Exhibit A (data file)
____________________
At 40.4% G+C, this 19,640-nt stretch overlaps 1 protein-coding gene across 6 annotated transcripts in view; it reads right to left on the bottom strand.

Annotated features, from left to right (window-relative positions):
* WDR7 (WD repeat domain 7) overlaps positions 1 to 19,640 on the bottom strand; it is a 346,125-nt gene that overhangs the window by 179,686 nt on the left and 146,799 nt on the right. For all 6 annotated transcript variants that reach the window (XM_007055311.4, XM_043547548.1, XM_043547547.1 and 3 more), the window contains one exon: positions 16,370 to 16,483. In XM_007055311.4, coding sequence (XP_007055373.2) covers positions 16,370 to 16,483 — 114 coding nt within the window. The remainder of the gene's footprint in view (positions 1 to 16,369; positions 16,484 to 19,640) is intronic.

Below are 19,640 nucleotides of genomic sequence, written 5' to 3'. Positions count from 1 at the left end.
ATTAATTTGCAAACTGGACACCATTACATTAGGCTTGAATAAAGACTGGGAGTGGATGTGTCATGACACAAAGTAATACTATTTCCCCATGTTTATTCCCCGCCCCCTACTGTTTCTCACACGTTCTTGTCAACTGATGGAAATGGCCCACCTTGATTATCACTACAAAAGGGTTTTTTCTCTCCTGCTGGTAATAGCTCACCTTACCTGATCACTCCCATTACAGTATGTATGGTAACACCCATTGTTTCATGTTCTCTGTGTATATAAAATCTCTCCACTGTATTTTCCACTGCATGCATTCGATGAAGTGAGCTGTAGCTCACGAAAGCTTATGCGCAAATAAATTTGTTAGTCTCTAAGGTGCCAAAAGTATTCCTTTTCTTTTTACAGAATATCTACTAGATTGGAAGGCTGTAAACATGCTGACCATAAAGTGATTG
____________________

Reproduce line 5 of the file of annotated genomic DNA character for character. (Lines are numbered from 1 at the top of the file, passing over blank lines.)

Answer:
ATTAATTTGCAAACTGGACACCATTACATTAGGCTTGAATAAAGACTGGGAGTGGATGTGTCATGACACAAAGTAATACTATTTCCCCATGTTTATTCCCCGCCCCCTACTGTTTCTCACACGTTCTTGTCAACTGATGGAAATGGCCCACCTTGATTATCACTACAAAAGGGTTTTTTCTCTCCTGCTGGTAATAGCTCACCTTACCTGATCACTCCCATTACAGTATGTATGGTAACACCCATTGTTTCATGTTCTCTGTGTATATAAAATCTCTCCACTGTATTTTCCACTGCATGCATTCGATGAAGTGAGCTGTAGCTCACGAAAGCTTATGCGCAAATAAATTTGTTAGTCTCTAAGGTGCCAAAAGTATTCCTTTTCTTTTTACAGAATATCTACTAGATTGGAAGGCTGTAAACATGCTGACCATAAAGTGATTG